The CFRA, however, is limited to unpaid leave. For many families, this is only part of the battle. Paid Family Leave provides a partial wage replacement for eligible individuals who take time off work to bond with a new child, including an adopted child. Therefore, PFL provides financial benefits to keep employees afloat while taking advantage of the time off they may be entitled to under the CFRA.

Notably, San Francisco requires employers to provide supplemental parental leave compensation in addition to the state-wide requirements.

Does my employer provide paternity leave?

The legislation is in place to protect paternity rights. The California Family Rights Act (the CFRA) and federally-mandated Family Medical Leave Act (the FMLA) require employers with 50 or more employees to give their workers 12 weeks of unpaid paternity leave. Similarly, the CFRA now extends to employers with as few as 5 employees, as opposed to the previous system, which required 20. Under the new CFRA, California employees will be eligible for up to 12 weeks of unpaid leave to eligible employees for covered reasons. Critically, these rights under the CFRA have been extended to all employees.

Am I eligible for paternity leave?

In order to be eligible for paternity leave under the CFRA, an employee must:

  • Have worked for the employer for at least 12 months
  • Have worked 1,250 hours within the past 12 months; and
  • Have worked at a location that employs 50 employees within a 75-mile radius (eliminated as of January 1, 2021).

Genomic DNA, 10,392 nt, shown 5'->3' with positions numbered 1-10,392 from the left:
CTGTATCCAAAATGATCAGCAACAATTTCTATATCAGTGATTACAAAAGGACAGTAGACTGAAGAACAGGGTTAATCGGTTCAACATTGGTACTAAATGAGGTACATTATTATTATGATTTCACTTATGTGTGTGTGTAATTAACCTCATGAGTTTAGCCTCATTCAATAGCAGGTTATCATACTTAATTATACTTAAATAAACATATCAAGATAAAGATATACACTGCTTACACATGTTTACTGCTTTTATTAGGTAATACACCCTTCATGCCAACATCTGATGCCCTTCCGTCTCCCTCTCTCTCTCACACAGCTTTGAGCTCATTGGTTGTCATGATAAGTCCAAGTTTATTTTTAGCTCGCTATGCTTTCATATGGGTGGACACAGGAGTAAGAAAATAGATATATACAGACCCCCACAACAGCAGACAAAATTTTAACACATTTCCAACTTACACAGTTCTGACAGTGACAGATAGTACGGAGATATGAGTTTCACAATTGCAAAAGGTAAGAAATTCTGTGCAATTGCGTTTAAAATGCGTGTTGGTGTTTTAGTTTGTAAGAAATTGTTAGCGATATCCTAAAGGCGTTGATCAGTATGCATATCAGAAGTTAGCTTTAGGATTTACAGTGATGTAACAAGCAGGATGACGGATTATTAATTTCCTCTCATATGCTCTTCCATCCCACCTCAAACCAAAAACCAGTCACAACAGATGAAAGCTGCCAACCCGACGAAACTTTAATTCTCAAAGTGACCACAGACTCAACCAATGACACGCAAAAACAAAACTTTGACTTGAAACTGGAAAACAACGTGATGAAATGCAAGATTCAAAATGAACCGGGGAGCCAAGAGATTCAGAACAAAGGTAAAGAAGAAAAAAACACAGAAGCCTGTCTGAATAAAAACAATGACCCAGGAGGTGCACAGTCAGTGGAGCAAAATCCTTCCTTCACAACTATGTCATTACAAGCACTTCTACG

As of January 1, 2021, the CFRA has taken over the FMLA, allowing all employees who work in a company with over 5 employees to take time off to care for their child. The law states that all employees are entitled to 12 weeks of unpaid leave in California. The new law also states that the company cannot deny leaving to an employee if they are in the 10% wage earners bracket, nor may employers cap the time off to a combined 12 weeks to both spouses (where applicable). This means that each individual employee gets 12 weeks of time off; they need not split it between themselves

How much time do I get off for paternity leave?

California employees typically get up to 12 weeks of paternity during their child’s first year since birth, adoption, or foster placement. Mothers and fathers are entitled to the same amount of parental leave. In California, it is illegal to discriminate against parental leave based on sex or gender identity.

However, women typically receive more time off work because of pregnancy. “Pregnancy disability leave” provides up to four months of leave for eligible mothers before the birth of their child, in addition to the 12 weeks discussed above. If a cisgender man were denied pregnancy disability leave, this would not be considered discrimination.